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HypervisedEd
December 19th, 2012, 09:22 AM
Hey guys,
First I apologize if this is in the wrong section, I am new to the ubuntuforums but I do believe this can go here. I am trying to write a script that echos a random number into each file of a directory.

This script does work well for me, however the issue I'm having an issue whereas when the script has completed and I list all the files of the directory it was performed on I notice that a new file name appears: $filename

Clearly $filename is a by-product of this script. What makes this even more bizarre is that I did not have this issue with this script until this week. I did have to re-install Ubuntu on the remote machine I am running this on (for other reasons) & I had copied the script into the new install from my local machine so I do know that the script itself is untouched, however I'm wondering if something went wrong my bash alias of alias: hashchanger='bash /etc/hashchanger.sh'

The permissions of /etc/hashchanger.sh are
-rwxr-xr-x 1 root root

I am running this script as both root as well as a user that is not part of the root group. Here is the script itself:

#! /bin/bash
# Echos a random number into all files of a directory except for the script itself to change the checksum of the files.

for filename in *
do
if [ '$filename' != '$0' ]
then
echo '$RANDOM' >> '$filename'
fi
done

HypervisedEd
December 19th, 2012, 10:43 AM
Resolved! The end result was that I needed to remove the single quote marks around $filename as such:

#! /bin/bash
# Echos a random number into all files of a directory except for the script itself to change the checksum of the files.

for filename in *
do
if [ '$filename' != '$0' ]
then
echo '$RANDOM' >> $filename
fi
done

ofnuts
December 19th, 2012, 12:32 PM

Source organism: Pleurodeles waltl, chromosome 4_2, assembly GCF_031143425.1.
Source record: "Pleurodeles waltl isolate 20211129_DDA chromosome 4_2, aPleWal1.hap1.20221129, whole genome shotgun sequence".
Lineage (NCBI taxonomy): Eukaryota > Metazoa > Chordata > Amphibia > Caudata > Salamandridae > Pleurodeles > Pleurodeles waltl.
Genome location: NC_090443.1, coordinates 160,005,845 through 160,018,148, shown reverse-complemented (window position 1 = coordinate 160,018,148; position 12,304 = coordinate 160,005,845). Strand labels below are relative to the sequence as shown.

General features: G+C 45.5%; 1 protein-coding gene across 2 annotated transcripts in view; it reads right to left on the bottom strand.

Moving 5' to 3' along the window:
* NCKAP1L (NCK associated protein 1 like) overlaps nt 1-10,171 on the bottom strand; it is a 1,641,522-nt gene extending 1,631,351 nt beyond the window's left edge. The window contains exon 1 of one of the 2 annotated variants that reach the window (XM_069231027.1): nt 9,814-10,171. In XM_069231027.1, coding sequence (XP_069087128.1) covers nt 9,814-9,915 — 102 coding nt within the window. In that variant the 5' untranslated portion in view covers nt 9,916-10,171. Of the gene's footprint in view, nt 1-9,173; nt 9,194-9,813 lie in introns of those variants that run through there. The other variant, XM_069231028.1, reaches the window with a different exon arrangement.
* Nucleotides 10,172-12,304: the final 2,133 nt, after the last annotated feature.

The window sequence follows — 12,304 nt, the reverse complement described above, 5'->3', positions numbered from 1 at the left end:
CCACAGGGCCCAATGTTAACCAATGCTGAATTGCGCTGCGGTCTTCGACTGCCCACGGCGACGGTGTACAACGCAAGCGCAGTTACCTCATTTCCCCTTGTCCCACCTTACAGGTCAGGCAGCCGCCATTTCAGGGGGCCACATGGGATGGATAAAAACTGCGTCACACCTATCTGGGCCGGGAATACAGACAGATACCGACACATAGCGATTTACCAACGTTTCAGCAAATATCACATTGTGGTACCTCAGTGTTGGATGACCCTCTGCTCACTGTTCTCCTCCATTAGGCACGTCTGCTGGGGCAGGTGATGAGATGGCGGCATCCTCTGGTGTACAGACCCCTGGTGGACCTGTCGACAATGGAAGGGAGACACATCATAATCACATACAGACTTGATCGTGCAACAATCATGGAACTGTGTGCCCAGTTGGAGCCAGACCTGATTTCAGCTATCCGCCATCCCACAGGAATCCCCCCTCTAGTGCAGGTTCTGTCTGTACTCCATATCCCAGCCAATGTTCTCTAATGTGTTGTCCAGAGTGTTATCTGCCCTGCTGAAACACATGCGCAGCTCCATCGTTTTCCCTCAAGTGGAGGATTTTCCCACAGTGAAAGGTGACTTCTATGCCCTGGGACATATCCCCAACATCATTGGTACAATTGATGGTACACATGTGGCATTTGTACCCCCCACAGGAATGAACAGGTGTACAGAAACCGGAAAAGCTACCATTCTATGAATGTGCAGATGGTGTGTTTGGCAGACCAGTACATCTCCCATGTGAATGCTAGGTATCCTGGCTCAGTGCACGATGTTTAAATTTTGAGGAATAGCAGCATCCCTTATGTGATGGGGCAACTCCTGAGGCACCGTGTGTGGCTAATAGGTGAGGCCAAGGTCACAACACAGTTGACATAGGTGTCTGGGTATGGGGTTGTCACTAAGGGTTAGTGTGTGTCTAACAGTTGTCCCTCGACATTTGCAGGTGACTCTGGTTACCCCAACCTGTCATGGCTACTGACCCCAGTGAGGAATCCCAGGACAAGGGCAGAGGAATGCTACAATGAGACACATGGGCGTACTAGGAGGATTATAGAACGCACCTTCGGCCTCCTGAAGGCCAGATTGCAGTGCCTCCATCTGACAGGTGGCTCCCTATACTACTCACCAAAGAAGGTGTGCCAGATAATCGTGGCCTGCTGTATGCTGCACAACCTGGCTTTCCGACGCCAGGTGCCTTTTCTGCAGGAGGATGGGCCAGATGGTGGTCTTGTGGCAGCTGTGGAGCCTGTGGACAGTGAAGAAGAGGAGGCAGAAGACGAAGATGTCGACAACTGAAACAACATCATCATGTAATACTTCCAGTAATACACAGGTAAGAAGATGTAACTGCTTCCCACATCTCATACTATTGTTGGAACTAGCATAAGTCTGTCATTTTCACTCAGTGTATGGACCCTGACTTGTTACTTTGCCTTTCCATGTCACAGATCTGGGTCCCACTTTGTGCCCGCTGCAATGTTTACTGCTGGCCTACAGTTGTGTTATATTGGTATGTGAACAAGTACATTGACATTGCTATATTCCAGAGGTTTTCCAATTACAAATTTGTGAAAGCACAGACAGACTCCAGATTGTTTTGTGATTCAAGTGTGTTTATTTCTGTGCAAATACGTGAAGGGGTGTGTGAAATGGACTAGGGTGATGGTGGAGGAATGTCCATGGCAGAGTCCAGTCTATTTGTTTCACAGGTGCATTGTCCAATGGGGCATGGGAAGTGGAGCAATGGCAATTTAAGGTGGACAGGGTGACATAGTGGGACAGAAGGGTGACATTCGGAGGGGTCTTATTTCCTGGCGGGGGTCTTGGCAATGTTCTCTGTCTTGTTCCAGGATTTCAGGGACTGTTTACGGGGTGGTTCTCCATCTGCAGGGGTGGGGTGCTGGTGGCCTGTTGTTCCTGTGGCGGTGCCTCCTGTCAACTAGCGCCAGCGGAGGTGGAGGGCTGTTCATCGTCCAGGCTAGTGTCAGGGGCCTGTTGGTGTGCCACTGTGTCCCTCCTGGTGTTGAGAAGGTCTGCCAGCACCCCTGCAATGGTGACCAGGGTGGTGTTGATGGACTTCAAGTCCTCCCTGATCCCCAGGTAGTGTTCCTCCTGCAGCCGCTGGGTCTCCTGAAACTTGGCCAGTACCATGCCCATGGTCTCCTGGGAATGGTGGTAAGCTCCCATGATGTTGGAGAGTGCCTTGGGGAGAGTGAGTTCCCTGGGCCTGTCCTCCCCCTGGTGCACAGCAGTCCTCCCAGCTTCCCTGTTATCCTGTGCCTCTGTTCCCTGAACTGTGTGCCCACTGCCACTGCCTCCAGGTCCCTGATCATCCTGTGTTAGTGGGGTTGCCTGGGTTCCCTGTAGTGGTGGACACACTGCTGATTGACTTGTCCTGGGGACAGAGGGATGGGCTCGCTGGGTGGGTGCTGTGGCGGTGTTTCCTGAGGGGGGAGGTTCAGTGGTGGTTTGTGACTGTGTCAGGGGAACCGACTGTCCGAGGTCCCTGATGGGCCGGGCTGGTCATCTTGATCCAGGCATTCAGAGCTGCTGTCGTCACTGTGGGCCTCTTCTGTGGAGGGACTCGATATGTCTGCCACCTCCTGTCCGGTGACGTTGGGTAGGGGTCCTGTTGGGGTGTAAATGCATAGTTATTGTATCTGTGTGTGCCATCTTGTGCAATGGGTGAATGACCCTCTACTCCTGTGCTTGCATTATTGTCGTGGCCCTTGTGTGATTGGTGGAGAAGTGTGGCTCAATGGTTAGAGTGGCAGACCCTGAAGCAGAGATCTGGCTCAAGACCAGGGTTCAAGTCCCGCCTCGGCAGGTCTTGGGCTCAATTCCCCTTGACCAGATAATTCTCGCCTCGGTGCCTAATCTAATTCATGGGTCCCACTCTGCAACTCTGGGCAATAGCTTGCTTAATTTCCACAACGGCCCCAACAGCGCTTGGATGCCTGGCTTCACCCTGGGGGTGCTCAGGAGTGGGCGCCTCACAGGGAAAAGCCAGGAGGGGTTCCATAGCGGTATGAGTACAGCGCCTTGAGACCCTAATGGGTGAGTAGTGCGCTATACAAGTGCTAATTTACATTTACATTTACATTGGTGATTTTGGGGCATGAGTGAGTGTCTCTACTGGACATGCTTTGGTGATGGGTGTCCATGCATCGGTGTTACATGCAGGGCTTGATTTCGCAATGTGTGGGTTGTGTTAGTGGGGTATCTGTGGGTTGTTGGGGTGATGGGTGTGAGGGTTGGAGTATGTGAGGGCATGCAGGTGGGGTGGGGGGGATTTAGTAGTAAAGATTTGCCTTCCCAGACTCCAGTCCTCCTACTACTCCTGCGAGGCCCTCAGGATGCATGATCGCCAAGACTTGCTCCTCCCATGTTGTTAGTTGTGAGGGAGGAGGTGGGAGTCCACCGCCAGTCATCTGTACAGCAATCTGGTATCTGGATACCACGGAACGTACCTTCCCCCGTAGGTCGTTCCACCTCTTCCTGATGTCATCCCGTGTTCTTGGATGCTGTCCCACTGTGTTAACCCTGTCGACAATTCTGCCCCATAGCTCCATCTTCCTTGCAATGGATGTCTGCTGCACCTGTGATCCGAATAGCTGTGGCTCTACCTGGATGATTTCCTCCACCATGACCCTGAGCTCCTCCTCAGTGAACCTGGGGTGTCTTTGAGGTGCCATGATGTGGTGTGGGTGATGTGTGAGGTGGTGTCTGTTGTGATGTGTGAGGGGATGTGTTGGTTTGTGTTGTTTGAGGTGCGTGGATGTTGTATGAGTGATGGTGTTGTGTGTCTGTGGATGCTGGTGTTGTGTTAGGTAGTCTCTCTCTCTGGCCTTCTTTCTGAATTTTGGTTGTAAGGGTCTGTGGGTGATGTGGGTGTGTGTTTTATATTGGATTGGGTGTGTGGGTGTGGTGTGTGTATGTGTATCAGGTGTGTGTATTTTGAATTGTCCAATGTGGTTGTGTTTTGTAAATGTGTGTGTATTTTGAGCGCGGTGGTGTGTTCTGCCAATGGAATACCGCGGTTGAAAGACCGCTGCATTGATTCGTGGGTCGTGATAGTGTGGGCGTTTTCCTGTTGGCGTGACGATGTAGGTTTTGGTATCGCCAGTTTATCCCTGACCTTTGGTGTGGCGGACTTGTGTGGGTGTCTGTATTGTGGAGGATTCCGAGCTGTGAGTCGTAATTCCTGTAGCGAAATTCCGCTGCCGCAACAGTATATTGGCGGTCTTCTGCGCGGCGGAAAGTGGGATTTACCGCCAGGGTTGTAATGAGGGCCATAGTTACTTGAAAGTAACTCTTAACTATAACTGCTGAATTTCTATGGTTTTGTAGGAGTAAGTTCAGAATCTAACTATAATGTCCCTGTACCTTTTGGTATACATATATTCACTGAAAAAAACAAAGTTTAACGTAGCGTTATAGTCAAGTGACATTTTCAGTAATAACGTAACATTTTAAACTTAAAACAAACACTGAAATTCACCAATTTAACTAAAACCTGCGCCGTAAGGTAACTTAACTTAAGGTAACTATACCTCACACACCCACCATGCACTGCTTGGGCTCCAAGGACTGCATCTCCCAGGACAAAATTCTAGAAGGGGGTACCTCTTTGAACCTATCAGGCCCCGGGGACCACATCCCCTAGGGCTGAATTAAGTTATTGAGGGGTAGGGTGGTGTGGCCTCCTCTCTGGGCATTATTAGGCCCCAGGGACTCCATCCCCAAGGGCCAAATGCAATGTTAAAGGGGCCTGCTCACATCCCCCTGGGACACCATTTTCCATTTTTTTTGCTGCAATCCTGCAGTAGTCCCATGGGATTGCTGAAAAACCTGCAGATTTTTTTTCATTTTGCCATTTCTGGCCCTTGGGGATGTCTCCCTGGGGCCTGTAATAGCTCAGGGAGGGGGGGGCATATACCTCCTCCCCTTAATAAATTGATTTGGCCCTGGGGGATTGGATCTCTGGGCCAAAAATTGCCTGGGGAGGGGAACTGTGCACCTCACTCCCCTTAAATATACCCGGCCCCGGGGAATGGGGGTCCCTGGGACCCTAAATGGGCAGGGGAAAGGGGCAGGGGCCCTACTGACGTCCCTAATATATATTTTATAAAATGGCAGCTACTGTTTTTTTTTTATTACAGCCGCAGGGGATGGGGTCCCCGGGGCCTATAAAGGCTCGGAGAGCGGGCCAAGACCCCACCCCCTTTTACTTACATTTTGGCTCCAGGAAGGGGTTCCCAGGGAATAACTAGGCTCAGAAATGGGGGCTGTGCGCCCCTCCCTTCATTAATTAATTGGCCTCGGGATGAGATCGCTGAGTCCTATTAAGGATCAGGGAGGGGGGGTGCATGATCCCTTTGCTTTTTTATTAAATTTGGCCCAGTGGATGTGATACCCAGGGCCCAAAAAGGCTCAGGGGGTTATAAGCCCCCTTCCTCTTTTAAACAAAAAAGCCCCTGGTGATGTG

Resolved! The end result was that I needed to remove the single quote marks around $filename as such:

#! /bin/bash
# Echos a random number into all files of a directory except for the script itself to change the checksum of the files.

for filename in *
do
if [ '$filename' != '$0' ]
then
echo '$RANDOM' >> $filename
fi
done

Single quotes protect their contents from being substituted. If your filename can contains spaces you may want to enclose it in double quotes: "$filename" (the contents of double quotes are passed as a single parameter to commands)

Another way of getting a file with random contents is to use "dd" to copy bytes from the /dev/random pseudo-device:


dd if=/dev/random count=1 >randomized.file

rnerwein
December 19th, 2012, 10:07 PM
Resolved! The end result was that I needed to remove the single quote marks around $filename as such:

#! /bin/bash
# Echos a random number into all files of a directory except for the script itself to change the checksum of the files.

for filename in *
do
if [ '$filename' != '$0' ]
then
echo '$RANDOM' >> $filename
fi
done
hi
you have to remove the single quote every where or you will find in your file and on all other files on the end of the file the line: $RANDOM and not the random nunber.
to be on the saver side use: ${filename} or "$RANDOM"
even watch out if you start your script with: ./my_script this don't match with $filename !
cheers